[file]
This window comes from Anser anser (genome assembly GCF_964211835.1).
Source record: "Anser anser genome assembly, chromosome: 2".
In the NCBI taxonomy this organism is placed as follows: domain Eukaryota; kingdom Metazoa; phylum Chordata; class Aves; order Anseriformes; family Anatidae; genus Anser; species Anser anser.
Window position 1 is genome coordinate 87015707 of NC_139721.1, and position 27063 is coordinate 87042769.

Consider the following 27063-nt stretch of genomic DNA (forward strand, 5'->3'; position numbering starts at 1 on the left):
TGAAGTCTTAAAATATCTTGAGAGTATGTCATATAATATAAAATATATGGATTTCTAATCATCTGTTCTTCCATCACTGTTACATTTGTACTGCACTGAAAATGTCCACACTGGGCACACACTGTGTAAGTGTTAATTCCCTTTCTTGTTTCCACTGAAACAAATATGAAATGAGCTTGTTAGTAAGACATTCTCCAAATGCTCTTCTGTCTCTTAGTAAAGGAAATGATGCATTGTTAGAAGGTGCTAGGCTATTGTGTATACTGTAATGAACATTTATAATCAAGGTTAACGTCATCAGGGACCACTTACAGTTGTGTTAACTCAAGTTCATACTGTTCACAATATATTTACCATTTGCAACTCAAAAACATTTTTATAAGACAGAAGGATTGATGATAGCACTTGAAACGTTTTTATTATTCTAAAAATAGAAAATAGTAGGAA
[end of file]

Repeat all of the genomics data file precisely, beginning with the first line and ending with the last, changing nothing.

This window comes from Anser anser (genome assembly GCF_964211835.1).
Source record: "Anser anser genome assembly, chromosome: 2".
In the NCBI taxonomy this organism is placed as follows: domain Eukaryota; kingdom Metazoa; phylum Chordata; class Aves; order Anseriformes; family Anatidae; genus Anser; species Anser anser.
Window position 1 is genome coordinate 87015707 of NC_139721.1, and position 27063 is coordinate 87042769.

Consider the following 27063-nt stretch of genomic DNA (forward strand, 5'->3'; position numbering starts at 1 on the left):
TGAAGTCTTAAAATATCTTGAGAGTATGTCATATAATATAAAATATATGGATTTCTAATCATCTGTTCTTCCATCACTGTTACATTTGTACTGCACTGAAAATGTCCACACTGGGCACACACTGTGTAAGTGTTAATTCCCTTTCTTGTTTCCACTGAAACAAATATGAAATGAGCTTGTTAGTAAGACATTCTCCAAATGCTCTTCTGTCTCTTAGTAAAGGAAATGATGCATTGTTAGAAGGTGCTAGGCTATTGTGTATACTGTAATGAACATTTATAATCAAGGTTAACGTCATCAGGGACCACTTACAGTTGTGTTAACTCAAGTTCATACTGTTCACAATATATTTACCATTTGCAACTCAAAAACATTTTTATAAGACAGAAGGATTGATGATAGCACTTGAAACGTTTTTATTATTCTAAAAATAGAAAATAGTAGGAA